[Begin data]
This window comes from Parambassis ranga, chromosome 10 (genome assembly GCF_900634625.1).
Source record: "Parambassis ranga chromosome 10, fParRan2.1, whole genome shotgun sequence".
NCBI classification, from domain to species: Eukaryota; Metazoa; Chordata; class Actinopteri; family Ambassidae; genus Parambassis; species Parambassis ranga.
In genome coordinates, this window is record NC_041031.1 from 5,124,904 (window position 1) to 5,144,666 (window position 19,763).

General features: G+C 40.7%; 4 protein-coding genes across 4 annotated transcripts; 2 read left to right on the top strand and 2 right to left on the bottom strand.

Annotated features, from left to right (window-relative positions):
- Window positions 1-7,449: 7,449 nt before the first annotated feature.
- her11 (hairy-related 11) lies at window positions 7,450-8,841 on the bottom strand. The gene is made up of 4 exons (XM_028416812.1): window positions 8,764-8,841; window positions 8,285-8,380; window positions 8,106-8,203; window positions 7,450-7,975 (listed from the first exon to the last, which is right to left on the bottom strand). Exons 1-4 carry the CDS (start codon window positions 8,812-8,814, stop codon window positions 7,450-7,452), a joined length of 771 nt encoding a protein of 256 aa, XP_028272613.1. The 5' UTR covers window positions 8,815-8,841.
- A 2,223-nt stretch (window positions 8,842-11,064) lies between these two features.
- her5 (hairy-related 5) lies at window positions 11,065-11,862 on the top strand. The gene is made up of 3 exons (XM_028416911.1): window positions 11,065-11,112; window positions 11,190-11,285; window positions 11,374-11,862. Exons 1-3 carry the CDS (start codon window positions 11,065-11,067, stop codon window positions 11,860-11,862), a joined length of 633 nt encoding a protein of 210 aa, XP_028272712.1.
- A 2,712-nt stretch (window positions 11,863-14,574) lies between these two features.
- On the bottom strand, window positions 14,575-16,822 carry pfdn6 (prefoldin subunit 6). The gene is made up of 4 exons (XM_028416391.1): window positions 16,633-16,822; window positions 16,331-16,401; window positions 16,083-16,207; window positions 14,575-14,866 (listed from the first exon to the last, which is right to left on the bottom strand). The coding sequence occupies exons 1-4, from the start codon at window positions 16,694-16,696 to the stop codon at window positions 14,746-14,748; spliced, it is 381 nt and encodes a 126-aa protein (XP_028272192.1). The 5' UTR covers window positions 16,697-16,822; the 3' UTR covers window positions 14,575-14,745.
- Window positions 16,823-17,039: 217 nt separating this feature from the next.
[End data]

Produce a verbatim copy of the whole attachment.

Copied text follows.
This window comes from Parambassis ranga, chromosome 10 (genome assembly GCF_900634625.1).
Source record: "Parambassis ranga chromosome 10, fParRan2.1, whole genome shotgun sequence".
NCBI classification, from domain to species: Eukaryota; Metazoa; Chordata; class Actinopteri; family Ambassidae; genus Parambassis; species Parambassis ranga.
In genome coordinates, this window is record NC_041031.1 from 5,124,904 (window position 1) to 5,144,666 (window position 19,763).

General features: G+C 40.7%; 4 protein-coding genes across 4 annotated transcripts; 2 read left to right on the top strand and 2 right to left on the bottom strand.

Annotated features, from left to right (window-relative positions):
- Window positions 1-7,449: 7,449 nt before the first annotated feature.
- her11 (hairy-related 11) lies at window positions 7,450-8,841 on the bottom strand. The gene is made up of 4 exons (XM_028416812.1): window positions 8,764-8,841; window positions 8,285-8,380; window positions 8,106-8,203; window positions 7,450-7,975 (listed from the first exon to the last, which is right to left on the bottom strand). Exons 1-4 carry the CDS (start codon window positions 8,812-8,814, stop codon window positions 7,450-7,452), a joined length of 771 nt encoding a protein of 256 aa, XP_028272613.1. The 5' UTR covers window positions 8,815-8,841.
- A 2,223-nt stretch (window positions 8,842-11,064) lies between these two features.
- her5 (hairy-related 5) lies at window positions 11,065-11,862 on the top strand. The gene is made up of 3 exons (XM_028416911.1): window positions 11,065-11,112; window positions 11,190-11,285; window positions 11,374-11,862. Exons 1-3 carry the CDS (start codon window positions 11,065-11,067, stop codon window positions 11,860-11,862), a joined length of 633 nt encoding a protein of 210 aa, XP_028272712.1.
- A 2,712-nt stretch (window positions 11,863-14,574) lies between these two features.
- On the bottom strand, window positions 14,575-16,822 carry pfdn6 (prefoldin subunit 6). The gene is made up of 4 exons (XM_028416391.1): window positions 16,633-16,822; window positions 16,331-16,401; window positions 16,083-16,207; window positions 14,575-14,866 (listed from the first exon to the last, which is right to left on the bottom strand). The coding sequence occupies exons 1-4, from the start codon at window positions 16,694-16,696 to the stop codon at window positions 14,746-14,748; spliced, it is 381 nt and encodes a 126-aa protein (XP_028272192.1). The 5' UTR covers window positions 16,697-16,822; the 3' UTR covers window positions 14,575-14,745.
- Window positions 16,823-17,039: 217 nt separating this feature from the next.